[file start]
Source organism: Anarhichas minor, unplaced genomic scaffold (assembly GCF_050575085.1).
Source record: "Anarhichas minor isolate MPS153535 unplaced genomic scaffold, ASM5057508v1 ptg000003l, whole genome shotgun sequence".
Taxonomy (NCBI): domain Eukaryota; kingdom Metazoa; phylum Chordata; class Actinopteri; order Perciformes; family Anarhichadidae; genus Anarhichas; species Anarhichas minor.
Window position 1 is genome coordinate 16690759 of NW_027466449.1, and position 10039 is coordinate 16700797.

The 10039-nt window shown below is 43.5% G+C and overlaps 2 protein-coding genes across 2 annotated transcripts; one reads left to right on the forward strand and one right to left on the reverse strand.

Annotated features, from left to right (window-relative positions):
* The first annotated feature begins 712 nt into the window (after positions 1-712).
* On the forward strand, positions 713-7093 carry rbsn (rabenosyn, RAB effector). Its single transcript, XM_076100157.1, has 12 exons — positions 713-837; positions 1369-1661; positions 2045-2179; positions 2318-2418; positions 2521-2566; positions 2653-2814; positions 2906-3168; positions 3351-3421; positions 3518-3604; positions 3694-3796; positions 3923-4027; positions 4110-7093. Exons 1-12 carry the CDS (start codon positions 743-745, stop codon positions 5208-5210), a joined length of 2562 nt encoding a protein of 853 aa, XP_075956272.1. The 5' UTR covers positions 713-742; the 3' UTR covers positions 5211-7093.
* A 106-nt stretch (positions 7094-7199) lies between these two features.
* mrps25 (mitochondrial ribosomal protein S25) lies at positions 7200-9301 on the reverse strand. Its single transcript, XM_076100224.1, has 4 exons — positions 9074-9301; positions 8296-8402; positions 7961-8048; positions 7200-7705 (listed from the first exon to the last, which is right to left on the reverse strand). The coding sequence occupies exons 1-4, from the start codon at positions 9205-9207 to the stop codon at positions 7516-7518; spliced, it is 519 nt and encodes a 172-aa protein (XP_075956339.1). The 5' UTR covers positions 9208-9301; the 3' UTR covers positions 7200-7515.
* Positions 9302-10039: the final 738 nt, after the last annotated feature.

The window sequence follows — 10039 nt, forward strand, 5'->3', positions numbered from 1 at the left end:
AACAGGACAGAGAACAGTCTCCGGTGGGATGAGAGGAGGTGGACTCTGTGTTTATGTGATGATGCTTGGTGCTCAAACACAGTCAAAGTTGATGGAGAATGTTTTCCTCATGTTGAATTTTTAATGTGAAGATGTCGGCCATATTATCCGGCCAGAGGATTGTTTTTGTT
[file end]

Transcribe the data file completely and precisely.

Source organism: Anarhichas minor, unplaced genomic scaffold (assembly GCF_050575085.1).
Source record: "Anarhichas minor isolate MPS153535 unplaced genomic scaffold, ASM5057508v1 ptg000003l, whole genome shotgun sequence".
Taxonomy (NCBI): domain Eukaryota; kingdom Metazoa; phylum Chordata; class Actinopteri; order Perciformes; family Anarhichadidae; genus Anarhichas; species Anarhichas minor.
Window position 1 is genome coordinate 16690759 of NW_027466449.1, and position 10039 is coordinate 16700797.

The 10039-nt window shown below is 43.5% G+C and overlaps 2 protein-coding genes across 2 annotated transcripts; one reads left to right on the forward strand and one right to left on the reverse strand.

Annotated features, from left to right (window-relative positions):
* The first annotated feature begins 712 nt into the window (after positions 1-712).
* On the forward strand, positions 713-7093 carry rbsn (rabenosyn, RAB effector). Its single transcript, XM_076100157.1, has 12 exons — positions 713-837; positions 1369-1661; positions 2045-2179; positions 2318-2418; positions 2521-2566; positions 2653-2814; positions 2906-3168; positions 3351-3421; positions 3518-3604; positions 3694-3796; positions 3923-4027; positions 4110-7093. Exons 1-12 carry the CDS (start codon positions 743-745, stop codon positions 5208-5210), a joined length of 2562 nt encoding a protein of 853 aa, XP_075956272.1. The 5' UTR covers positions 713-742; the 3' UTR covers positions 5211-7093.
* A 106-nt stretch (positions 7094-7199) lies between these two features.
* mrps25 (mitochondrial ribosomal protein S25) lies at positions 7200-9301 on the reverse strand. Its single transcript, XM_076100224.1, has 4 exons — positions 9074-9301; positions 8296-8402; positions 7961-8048; positions 7200-7705 (listed from the first exon to the last, which is right to left on the reverse strand). The coding sequence occupies exons 1-4, from the start codon at positions 9205-9207 to the stop codon at positions 7516-7518; spliced, it is 519 nt and encodes a 172-aa protein (XP_075956339.1). The 5' UTR covers positions 9208-9301; the 3' UTR covers positions 7200-7515.
* Positions 9302-10039: the final 738 nt, after the last annotated feature.

The window sequence follows — 10039 nt, forward strand, 5'->3', positions numbered from 1 at the left end:
AACAGGACAGAGAACAGTCTCCGGTGGGATGAGAGGAGGTGGACTCTGTGTTTATGTGATGATGCTTGGTGCTCAAACACAGTCAAAGTTGATGGAGAATGTTTTCCTCATGTTGAATTTTTAATGTGAAGATGTCGGCCATATTATCCGGCCAGAGGATTGTTTTTGTT